LinkedIn and your IR35 Status

LinkedIn and your IR35 Status

We all know that to be considered outside IR35 that you have to satisfy a number of conditions. Chiefly these relate to Direction and Control; Right of Substitution and Mutuality of Obligation. But in addition, other factors are considered. Amongst other things, the question of whether you are Part & Parcel of the organisation you are contracting to, or in business on your own account (IBOYA) is becoming increasingly common.

In recent weeks, I am increasing asked whether a contractors LinkedIn profile would have any impact in a status enquiry. While I do not believe it would be a material factor, and is unlikely to stand up in court, if you are saying on LI that you are “Lead Project Manager at Lloyds Banking Group” rather than “Director at Joe Bloggs Ltd contracted to Lloyds Banking Group on the ABC change project” then at the very least you are going to have one less awkward question to ask.

It’s a small part of a very large jigsaw but establishing yourself on LinkedIn as IBOYA at the very least confirms your mindset.

You’d also be well advised to avoid terms such as “when I worked at” or “I was employed to do X” as these would suggest an employed position rather than that of an independent consultant. Similarly, you’d want to keep an eye on the endorsements and recommendations, to ensure that the language used there is appropriate too.

I must reiterate that this is not a major part of any IR35 defence strategy but is merely good housekeeping and might help avoid unnecessary stresses should HMRC actually coming knocking. Picture the scene, you’ve spent the afternoon asking questions from the badly dressed HMRC agent, then he asks in his best Columbo accent “Just one more thing, you’ve been telling us all day how you’re an independent consultant in business on your own account, yet your LinkedIn profile says your job title is Business Analyst and your employer is Royal Bank of Scotland. Can you explain that?”

Oil & Gas giant Wood declares on IR35 reforms

Oil & Gas giant Wood declares on IR35 reforms

Wood, the oil and gas company based in Aberdeen, have today notified all of their PSC contractors of their plans post April 2020.

Wood are currently working alongside tax consultancy Grant Thornton to review the status of all UK-engaged contractors and they aim to have this process completed by mid-December and the contractors notified early 2020.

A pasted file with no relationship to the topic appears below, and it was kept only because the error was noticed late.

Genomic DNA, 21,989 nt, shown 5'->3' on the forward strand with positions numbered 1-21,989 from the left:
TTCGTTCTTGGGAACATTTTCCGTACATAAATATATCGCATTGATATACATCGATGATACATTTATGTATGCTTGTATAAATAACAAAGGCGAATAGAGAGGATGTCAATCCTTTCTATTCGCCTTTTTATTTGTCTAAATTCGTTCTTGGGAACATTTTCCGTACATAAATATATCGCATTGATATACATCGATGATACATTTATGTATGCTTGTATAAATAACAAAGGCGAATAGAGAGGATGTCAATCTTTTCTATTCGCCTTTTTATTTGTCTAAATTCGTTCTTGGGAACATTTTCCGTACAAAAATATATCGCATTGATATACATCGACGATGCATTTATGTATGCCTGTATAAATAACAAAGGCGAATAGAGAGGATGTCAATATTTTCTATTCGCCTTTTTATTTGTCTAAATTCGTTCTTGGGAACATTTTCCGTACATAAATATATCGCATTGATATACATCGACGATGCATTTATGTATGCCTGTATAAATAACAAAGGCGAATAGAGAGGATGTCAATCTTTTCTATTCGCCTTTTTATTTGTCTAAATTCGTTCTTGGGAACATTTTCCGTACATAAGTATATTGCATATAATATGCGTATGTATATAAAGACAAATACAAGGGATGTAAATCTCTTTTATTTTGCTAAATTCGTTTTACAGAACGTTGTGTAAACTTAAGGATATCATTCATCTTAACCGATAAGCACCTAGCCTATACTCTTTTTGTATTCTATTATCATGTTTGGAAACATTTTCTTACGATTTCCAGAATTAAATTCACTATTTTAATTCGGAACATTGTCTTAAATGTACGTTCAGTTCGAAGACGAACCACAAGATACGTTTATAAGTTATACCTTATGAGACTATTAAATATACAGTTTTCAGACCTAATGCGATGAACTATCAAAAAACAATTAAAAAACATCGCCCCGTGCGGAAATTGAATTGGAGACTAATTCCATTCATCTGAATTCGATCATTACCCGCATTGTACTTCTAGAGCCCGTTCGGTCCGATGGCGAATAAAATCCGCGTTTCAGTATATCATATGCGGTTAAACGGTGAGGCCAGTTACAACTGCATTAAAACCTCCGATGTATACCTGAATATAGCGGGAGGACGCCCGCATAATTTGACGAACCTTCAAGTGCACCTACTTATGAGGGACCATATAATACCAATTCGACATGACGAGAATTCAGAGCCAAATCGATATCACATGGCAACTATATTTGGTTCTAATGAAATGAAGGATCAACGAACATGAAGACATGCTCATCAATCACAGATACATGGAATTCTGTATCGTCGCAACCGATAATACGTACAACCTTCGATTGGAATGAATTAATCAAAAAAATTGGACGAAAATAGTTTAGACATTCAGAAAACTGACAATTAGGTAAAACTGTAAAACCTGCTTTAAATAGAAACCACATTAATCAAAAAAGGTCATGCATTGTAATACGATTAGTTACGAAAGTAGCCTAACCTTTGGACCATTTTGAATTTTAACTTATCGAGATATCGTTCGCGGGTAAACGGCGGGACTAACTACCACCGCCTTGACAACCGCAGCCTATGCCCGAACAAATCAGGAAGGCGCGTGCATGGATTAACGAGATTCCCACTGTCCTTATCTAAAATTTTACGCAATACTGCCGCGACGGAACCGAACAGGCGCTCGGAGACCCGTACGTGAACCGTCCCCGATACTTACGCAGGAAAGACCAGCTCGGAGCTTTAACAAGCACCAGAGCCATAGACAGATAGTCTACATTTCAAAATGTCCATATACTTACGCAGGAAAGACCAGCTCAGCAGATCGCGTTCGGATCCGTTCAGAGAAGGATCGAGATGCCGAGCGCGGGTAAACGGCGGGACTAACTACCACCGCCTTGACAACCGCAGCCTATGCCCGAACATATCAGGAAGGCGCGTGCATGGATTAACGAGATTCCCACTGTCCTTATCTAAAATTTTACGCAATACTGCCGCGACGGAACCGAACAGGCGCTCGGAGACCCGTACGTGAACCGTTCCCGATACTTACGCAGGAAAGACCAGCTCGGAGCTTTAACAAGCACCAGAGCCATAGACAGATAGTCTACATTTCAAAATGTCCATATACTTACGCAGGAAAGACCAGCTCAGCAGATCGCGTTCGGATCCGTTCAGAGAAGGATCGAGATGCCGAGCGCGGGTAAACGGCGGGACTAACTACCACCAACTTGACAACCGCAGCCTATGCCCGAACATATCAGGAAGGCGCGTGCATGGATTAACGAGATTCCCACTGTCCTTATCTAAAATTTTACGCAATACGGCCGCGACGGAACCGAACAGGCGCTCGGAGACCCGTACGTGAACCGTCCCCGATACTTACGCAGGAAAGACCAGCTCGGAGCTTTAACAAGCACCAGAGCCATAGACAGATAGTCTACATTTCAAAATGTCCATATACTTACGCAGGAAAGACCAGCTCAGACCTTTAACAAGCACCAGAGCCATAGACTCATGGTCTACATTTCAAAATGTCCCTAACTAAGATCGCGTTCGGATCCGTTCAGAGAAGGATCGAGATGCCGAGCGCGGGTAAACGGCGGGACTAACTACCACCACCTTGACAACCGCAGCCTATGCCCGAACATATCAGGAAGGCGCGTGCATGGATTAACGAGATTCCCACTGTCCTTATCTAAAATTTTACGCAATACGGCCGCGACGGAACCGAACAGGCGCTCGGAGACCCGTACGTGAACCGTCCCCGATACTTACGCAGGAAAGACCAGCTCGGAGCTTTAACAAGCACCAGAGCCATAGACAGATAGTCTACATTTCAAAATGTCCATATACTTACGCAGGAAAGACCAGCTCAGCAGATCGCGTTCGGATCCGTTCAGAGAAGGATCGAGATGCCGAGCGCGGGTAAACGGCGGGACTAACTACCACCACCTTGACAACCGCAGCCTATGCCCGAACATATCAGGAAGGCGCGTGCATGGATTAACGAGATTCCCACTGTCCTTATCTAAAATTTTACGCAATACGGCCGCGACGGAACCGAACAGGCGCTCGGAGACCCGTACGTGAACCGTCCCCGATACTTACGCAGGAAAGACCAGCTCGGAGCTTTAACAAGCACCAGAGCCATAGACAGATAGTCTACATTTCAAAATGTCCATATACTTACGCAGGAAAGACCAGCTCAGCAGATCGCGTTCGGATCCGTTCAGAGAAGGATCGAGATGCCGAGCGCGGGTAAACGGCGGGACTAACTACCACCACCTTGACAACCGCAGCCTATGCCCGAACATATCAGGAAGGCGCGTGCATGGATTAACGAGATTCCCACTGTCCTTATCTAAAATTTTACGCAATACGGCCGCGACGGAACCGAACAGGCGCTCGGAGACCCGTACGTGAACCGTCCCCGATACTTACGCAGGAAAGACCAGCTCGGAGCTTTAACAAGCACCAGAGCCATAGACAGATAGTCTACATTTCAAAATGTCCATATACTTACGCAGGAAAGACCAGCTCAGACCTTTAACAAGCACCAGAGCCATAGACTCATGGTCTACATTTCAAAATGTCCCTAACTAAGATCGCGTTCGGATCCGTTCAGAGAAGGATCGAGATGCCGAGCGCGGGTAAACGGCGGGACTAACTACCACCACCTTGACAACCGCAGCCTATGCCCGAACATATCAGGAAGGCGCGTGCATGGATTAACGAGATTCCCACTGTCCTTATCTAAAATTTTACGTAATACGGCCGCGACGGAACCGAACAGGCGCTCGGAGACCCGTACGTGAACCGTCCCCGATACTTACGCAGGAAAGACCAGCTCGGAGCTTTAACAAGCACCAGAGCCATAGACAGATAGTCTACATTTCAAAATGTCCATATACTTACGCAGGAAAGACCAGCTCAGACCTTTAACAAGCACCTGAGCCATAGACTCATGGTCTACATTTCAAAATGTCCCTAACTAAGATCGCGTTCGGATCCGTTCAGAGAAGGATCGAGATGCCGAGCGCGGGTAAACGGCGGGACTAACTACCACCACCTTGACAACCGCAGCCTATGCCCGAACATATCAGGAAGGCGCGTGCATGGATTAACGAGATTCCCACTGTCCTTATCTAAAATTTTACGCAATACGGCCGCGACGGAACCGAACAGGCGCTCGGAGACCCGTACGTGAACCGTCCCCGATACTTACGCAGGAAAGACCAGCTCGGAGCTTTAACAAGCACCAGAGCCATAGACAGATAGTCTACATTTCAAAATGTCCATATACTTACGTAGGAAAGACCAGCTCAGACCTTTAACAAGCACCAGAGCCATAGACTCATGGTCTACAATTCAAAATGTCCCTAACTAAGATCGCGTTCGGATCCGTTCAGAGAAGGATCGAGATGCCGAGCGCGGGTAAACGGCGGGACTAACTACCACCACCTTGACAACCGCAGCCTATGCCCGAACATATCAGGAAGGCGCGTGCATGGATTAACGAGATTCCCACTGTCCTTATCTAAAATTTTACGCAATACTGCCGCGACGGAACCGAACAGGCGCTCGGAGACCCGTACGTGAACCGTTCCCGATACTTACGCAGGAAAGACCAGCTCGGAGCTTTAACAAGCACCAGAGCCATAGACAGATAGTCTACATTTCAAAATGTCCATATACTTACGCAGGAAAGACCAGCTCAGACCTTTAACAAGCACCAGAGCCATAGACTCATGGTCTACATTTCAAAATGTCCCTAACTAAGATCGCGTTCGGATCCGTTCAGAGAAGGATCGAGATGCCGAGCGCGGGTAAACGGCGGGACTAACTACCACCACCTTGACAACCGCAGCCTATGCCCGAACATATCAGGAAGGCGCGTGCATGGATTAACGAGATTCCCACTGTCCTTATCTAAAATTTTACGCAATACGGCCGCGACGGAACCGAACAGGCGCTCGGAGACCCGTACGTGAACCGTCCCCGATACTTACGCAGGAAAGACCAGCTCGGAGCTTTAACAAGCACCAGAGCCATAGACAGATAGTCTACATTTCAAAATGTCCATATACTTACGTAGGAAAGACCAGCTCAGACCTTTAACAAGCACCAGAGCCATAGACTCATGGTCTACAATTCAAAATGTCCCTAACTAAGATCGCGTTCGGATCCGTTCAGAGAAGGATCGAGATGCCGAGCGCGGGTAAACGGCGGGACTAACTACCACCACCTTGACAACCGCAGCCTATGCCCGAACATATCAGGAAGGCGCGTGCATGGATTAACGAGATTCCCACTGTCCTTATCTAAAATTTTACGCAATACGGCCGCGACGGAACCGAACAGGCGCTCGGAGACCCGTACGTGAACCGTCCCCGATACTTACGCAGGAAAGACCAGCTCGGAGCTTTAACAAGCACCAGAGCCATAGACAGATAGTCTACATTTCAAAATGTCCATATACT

A couple of key points are that Wood are not using the CEST tool to make these determinations and they are being conducted by the Wood managers, not a central function. This is good news as the managers will be more attuned to the working practices and therefore better able to make the important decisions.

If the contract is judged to be outside of the scope of IR35, then it will remain in place after April 2020 although there is an indication that this maybe under revised contractual terms. We expect this will most likely be under a Statement of Works type of arrangement.

If the contract is deemed inside IR35, the options are as you would expect: either apply for a staff position or move to agency PAYE where “the rate will be reduced recognising the costs to be borne by the Wood engaging company e.g. costs like employer NIC.” Interestingly, there doesn’t seem to be an umbrella option.

It’s good to see that Wood are taking the lead on this and there are definite positives to take from the announcement but, as ever, the devil will be in the detail, and this won’t become clear until the reviews are completed next month. But it’s definitely good news that the blanket approach is NOT being taken.

If you’re at all concerned how the IR35 reforms will affect you, please feel free to contact us through the usual channels. We are very keen to engage with as many PSC contractors as we possibly can at this pivotal time in the contractor community.

HMRC update position on historical position post April 2020.

HMRC update position on historical position post April 2020.

In their policy paper “HMRC issue briefing: reform of off-payroll working rules” published on 22 October 2019, HMRC have stated that “have taken the decision that they will only use information resulting from these changes to open a new enquiry into earlier years if there is reason to suspect fraud or criminal behaviour.”

This is absolutely welcome news and will give contractors who are deemed inside IR35 a little comfort that their current contract will not be subject to enquiry purely because of a decision made by their engager.

It does not state that the information will not be used in the course of a random enquiry, or indeed an ongoing enquiry, just that it will not use the decision to open a new enquiry on the basis of it. The cynical among us might suggest that a whole screed of new enquiries could be opened up on “IR35 targets” before any decisions have been made.

This is definitely good news for contractors and its always good to hear HMRC communicate in clear, non-fuzzy language. Because we all know HMRC always do what they say, right?

It’s not the first time I’ve said this, and I’m sure it won’t be the last, but HMRC are a very fickle and capricious adversary and it is very difficult to second guess them.

More informaiton on this to follow.

RBS announce IR35 position

RBS announce IR35 position

Acumenica has seen an email which has been issued by one of RBS’s Staffing Solutions providers and it doesn’t look good.

The bank has stated that after 6 April 2020, most contractors won’t be able to work for RBS via their own limited company.  They will therefore be subject to PAYE deductions for income tax and National Insurance Contributions.